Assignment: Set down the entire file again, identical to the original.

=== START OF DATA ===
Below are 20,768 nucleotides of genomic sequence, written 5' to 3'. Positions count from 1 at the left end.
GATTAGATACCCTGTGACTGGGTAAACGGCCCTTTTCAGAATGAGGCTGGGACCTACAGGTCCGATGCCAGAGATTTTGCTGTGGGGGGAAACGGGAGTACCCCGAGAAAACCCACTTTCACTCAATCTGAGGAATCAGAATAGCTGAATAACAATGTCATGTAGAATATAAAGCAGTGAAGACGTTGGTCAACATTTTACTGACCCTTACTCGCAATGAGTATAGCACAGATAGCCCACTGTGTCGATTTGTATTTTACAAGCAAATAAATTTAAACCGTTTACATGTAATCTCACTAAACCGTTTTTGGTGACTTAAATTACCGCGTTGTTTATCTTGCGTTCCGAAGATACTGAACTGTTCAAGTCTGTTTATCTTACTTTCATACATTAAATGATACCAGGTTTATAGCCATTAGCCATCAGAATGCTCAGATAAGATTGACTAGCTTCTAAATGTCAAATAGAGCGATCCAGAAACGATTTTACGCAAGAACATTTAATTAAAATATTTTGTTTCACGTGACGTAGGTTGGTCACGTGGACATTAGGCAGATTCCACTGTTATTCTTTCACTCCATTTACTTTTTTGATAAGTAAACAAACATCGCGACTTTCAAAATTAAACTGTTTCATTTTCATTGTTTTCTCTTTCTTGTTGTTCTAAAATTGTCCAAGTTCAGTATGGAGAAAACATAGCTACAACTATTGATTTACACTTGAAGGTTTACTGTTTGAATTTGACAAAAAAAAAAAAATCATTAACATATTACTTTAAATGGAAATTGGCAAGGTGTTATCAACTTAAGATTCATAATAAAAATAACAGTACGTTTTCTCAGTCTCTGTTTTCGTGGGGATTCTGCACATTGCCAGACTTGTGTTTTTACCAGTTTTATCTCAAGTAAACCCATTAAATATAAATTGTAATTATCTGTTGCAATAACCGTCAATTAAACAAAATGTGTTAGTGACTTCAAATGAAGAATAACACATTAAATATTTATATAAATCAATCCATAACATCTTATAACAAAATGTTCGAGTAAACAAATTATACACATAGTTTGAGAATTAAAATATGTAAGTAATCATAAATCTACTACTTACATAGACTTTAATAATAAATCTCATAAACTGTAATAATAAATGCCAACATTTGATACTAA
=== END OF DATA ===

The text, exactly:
Below are 20,768 nucleotides of genomic sequence, written 5' to 3'. Positions count from 1 at the left end.
GATTAGATACCCTGTGACTGGGTAAACGGCCCTTTTCAGAATGAGGCTGGGACCTACAGGTCCGATGCCAGAGATTTTGCTGTGGGGGGAAACGGGAGTACCCCGAGAAAACCCACTTTCACTCAATCTGAGGAATCAGAATAGCTGAATAACAATGTCATGTAGAATATAAAGCAGTGAAGACGTTGGTCAACATTTTACTGACCCTTACTCGCAATGAGTATAGCACAGATAGCCCACTGTGTCGATTTGTATTTTACAAGCAAATAAATTTAAACCGTTTACATGTAATCTCACTAAACCGTTTTTGGTGACTTAAATTACCGCGTTGTTTATCTTGCGTTCCGAAGATACTGAACTGTTCAAGTCTGTTTATCTTACTTTCATACATTAAATGATACCAGGTTTATAGCCATTAGCCATCAGAATGCTCAGATAAGATTGACTAGCTTCTAAATGTCAAATAGAGCGATCCAGAAACGATTTTACGCAAGAACATTTAATTAAAATATTTTGTTTCACGTGACGTAGGTTGGTCACGTGGACATTAGGCAGATTCCACTGTTATTCTTTCACTCCATTTACTTTTTTGATAAGTAAACAAACATCGCGACTTTCAAAATTAAACTGTTTCATTTTCATTGTTTTCTCTTTCTTGTTGTTCTAAAATTGTCCAAGTTCAGTATGGAGAAAACATAGCTACAACTATTGATTTACACTTGAAGGTTTACTGTTTGAATTTGACAAAAAAAAAAAAATCATTAACATATTACTTTAAATGGAAATTGGCAAGGTGTTATCAACTTAAGATTCATAATAAAAATAACAGTACGTTTTCTCAGTCTCTGTTTTCGTGGGGATTCTGCACATTGCCAGACTTGTGTTTTTACCAGTTTTATCTCAAGTAAACCCATTAAATATAAATTGTAATTATCTGTTGCAATAACCGTCAATTAAACAAAATGTGTTAGTGACTTCAAATGAAGAATAACACATTAAATATTTATATAAATCAATCCATAACATCTTATAACAAAATGTTCGAGTAAACAAATTATACACATAGTTTGAGAATTAAAATATGTAAGTAATCATAAATCTACTACTTACATAGACTTTAATAATAAATCTCATAAACTGTAATAATAAATGCCAACATTTGATACTAA